If you’re currently in the miserable throws of a hangry hangover, forward straight to the end of the article for a couple real food recipes to replenish and satiate. If you’d like a bit of an understanding of how you got here (other than the obvious, you drank too much ya fool!), keep reading.
As the holidays approach, the amount of alcoholic beverages consumed rises, which is understandable with all the delicious and delightful traditional winter drinks! To be honest, who would willingly pass up a sip of traditional eggnog? I know I wouldn’t! However, unfortunately, too much of a good thing is a bad thing. Excessive amounts of alcohol can make you feel on top of the world for a short period of time, but then curse you with dreadfully painful after-affects.
Other than the common tips we’ve all heard (drink lots of water, be sure to eat when drinking – which by the way are great tips and you should definitely do them!), to learn how to tackle those horrible hangover blues even further, one has to first understand what alcohol does to the body.
Alcohol increases urination. Why?
- Alcohol suppresses vasopressin. Vasopressin acts as an anti diuretic in the body. This means that vasopressin restrains you from unintentionally urinating. Alcohol inhibits vasopressin in the body, thereby moving more water and electrolytes to the bladder and, you guessed it, making you need to urinate more frequently.
Alcohol dehydrates the body. Why?
- As alcohol increases frequent urination, this contributes to dehydration. Dehydration can result in symptoms like dizziness, fatigue and headaches.
Alcohol leads to a build up of acetaldehyde in the body. Why?
- In our body, we contain an enzyme known as alcohol dehydrogenase. When alcohol reaches the liver, this enzyme (dehydrogenase) works to break it down into acetaldehyde. Oddly enough, acetaldehyde is more toxic to the body then alcohol itself. The response to the acetaldehyde is the production of acetaldehyde dehydrogenase and glutathione. Now you might have heard about glutathione. It’s actually a very strong antioxidant, so it’s a good guy here. The body is producing it to help neutralize the alcohol-related toxins from the liver. Together, glutathione and acetaldehyde dehydrogenase break down your holiday liquid-happiness into acetate (a harmless substance). The problem is we only have limited glutathione, and when stores are low, it allows for acetaldehyde to build up in the body. It is the after-effects of acetaldehyde on the central nervous system that contribute to the awful hangover (headache, dizziness, fatigue, nausea, sweating, excessive thirst, and cognitive fuzziness).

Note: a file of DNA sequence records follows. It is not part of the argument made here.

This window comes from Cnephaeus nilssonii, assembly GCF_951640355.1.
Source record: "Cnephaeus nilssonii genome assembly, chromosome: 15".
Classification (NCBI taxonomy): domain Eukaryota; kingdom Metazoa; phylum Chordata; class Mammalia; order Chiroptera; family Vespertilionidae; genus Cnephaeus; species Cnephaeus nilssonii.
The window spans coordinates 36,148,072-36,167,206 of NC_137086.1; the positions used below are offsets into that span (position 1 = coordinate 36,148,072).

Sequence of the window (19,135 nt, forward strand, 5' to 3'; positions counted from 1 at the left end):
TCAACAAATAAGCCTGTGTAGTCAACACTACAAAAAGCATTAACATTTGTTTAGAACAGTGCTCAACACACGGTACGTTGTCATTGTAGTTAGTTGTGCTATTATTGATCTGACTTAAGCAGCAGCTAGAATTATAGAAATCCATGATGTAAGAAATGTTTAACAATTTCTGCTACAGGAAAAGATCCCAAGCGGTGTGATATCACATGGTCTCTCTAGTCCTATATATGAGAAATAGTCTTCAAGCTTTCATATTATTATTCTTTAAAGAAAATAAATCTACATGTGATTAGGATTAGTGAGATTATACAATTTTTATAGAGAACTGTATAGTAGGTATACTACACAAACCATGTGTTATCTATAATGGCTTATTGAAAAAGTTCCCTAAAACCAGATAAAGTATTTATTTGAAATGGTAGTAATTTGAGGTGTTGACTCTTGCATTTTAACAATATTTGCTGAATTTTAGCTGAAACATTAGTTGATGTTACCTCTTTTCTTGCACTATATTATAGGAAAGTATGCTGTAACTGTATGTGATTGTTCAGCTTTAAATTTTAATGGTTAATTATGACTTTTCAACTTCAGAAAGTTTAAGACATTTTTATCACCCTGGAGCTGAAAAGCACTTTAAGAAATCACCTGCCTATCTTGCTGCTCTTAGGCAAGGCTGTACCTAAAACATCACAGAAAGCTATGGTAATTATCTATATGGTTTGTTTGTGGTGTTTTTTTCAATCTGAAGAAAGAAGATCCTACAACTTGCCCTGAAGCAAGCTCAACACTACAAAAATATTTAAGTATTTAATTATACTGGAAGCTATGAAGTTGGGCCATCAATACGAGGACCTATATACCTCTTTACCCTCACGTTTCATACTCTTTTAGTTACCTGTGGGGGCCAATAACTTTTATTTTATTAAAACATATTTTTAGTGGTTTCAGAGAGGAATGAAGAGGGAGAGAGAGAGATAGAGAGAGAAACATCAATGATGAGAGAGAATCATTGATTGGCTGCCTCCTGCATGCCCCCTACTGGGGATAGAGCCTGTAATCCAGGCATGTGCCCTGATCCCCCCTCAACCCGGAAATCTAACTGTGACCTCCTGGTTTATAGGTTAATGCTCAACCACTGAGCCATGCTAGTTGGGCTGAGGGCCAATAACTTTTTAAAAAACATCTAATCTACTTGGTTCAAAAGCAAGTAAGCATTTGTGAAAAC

Alcohol disrupts glutamine. Why?
- Glutamine is an amino acid that plays a role in immune function, muscles, and in the cells of the intestinal tract. When alcohol is consumed, glutamine is suppressed in the body. But when you stop drinking, the body creates more glutamine to counteract this effect – a process called glutamine rebound. This increase in the stimulating effect of glutamine is also what contributes to some of the hangover symptoms, including overactive bowels, restless sleep, anxiety, and even a rise in blood pressure.
Alcohol irritates stomach lining, blood vessels and affects blood sugar. Why?
- Alcohol increases production of stomach acid due to its irritating properties. This could result in symptoms such as nausea, stomach pain and even vomiting. Blood vessels expand with alcohol and can trigger headaches. Blood sugar levels rise and fall with alcohol consumption, contributing further to hangover symptoms such as shakiness, mood instability, fatigue, increased hunger or nausea, and headache.
Alcohol hinders the inflammatory response and immune system. Why?
- Alcohol triggers the immune system to backfire. Immediately, when a toxin is identified, phagocytes (our immune system soldiers) are sent out to destroy the invader. Alcohol blocks the phagocytes ability to do their job. What’s worse, as those nasty little alcohol toxins get by our immune soldiers, cytokines production will slow. Cytokines are our messengers that regulate immunity and inflammation in the body. With these guys hindered, your body’s ability to fight off infections efficiently will be reduced for at least 24 hours after drinking. Your body will have a very difficult time warding off infections or bacteria that it comes in contact with while being intoxicated or in the aftermath of a big night-out